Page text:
Information needs to be relevant to the target audiences. This means that considerable care must be taken to make sure that the type of price information provided is that which the user finds most useful. Small-scale farmers, for example, may find data on prices in their local assembly markets much more relevant than major city wholesale market prices. Uganda and Benin are two countries where farmers have complained that prices broadcast are not relevant to them because they lack transport to major city markets. Where governments have in the past or still do set official prices, farmers can mistake the prices broadcast for the official price. This implies that the introduction of an MIS must be accompanied by an extension and media campaign to explain to farmers the meaning of the prices being broadcast, and that such a campaign must be repeated on a regular basis. Some services would like to target consumers, but they generally only broadcast wholesale, not retail, prices. A survey in Senegal, for example, found consumers very critical of the output of the national MIS.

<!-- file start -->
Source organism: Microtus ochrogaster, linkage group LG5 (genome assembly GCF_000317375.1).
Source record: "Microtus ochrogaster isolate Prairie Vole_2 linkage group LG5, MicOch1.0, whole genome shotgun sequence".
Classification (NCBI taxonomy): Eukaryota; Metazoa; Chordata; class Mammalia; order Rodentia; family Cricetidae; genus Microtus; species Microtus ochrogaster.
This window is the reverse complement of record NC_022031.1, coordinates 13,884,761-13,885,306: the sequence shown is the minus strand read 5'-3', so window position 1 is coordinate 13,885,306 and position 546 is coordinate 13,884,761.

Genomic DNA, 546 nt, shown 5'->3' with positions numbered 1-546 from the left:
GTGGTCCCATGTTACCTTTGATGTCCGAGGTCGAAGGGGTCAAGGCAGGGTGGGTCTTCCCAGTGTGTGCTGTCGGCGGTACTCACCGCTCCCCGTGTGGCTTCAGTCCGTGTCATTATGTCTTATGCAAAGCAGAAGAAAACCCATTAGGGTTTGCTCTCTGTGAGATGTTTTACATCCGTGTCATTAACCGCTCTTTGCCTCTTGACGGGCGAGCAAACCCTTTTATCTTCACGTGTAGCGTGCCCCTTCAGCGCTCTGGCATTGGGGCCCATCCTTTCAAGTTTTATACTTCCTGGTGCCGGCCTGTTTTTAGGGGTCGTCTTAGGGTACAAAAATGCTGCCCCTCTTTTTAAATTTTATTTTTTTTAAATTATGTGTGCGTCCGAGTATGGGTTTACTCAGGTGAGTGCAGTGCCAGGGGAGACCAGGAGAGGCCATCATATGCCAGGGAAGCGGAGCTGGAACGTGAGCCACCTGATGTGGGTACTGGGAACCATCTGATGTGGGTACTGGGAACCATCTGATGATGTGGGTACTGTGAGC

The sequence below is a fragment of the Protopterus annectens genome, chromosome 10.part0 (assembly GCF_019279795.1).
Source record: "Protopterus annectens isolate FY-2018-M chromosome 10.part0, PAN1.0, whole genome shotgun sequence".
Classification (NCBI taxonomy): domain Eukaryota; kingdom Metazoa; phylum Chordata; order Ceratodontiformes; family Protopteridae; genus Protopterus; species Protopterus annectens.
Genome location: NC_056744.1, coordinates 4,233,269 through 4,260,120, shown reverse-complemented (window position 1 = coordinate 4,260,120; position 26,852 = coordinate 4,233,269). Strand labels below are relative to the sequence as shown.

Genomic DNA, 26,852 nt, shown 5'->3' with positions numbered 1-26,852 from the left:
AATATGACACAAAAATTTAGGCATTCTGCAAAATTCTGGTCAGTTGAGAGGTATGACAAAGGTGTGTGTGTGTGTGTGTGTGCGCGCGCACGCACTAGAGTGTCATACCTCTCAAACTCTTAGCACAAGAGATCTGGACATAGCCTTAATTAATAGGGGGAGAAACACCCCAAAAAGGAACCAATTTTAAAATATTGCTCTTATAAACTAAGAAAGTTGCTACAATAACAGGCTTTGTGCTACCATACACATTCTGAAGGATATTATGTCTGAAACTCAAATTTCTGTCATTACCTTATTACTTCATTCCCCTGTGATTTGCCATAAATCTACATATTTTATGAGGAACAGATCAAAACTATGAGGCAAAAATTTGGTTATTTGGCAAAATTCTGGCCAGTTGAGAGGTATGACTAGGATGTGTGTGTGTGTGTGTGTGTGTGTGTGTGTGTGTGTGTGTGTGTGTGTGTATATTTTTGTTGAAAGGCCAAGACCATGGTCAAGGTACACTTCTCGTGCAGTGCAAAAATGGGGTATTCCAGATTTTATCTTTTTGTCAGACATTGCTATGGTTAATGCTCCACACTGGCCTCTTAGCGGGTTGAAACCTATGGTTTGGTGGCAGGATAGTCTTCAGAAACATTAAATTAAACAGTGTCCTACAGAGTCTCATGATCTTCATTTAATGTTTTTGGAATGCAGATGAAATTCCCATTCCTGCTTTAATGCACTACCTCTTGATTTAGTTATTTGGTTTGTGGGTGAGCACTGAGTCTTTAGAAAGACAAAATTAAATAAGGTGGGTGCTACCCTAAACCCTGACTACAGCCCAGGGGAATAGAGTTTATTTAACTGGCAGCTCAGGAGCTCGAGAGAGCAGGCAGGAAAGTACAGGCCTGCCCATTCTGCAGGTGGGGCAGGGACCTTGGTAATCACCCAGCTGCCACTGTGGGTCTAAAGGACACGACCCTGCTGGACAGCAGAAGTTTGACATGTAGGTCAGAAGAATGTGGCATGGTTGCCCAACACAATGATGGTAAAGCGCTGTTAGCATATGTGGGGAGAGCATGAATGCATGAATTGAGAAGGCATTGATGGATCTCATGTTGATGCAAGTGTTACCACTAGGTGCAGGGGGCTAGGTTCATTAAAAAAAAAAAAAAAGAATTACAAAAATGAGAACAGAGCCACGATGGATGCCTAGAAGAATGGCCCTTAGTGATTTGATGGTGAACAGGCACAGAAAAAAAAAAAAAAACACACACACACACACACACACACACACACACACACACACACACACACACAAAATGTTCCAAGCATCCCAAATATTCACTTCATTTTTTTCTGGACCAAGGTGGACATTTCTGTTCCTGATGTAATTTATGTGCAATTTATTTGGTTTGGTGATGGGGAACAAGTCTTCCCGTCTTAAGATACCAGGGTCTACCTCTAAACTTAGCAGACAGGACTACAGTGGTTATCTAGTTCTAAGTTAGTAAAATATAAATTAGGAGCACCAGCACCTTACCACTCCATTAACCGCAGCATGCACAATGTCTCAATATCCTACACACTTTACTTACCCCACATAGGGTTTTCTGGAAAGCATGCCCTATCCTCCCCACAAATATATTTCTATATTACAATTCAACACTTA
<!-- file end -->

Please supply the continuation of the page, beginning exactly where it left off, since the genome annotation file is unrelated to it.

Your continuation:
While many countries lack functioning MIS, in several there is a significant duplication of information activities. In Benin, for example, there are at least four national institutions collecting price information and disseminating it through various bulletins. This can cause confusion, particularly when there is no consistency between the data sets.
Box 3: The Zambian Market Information Service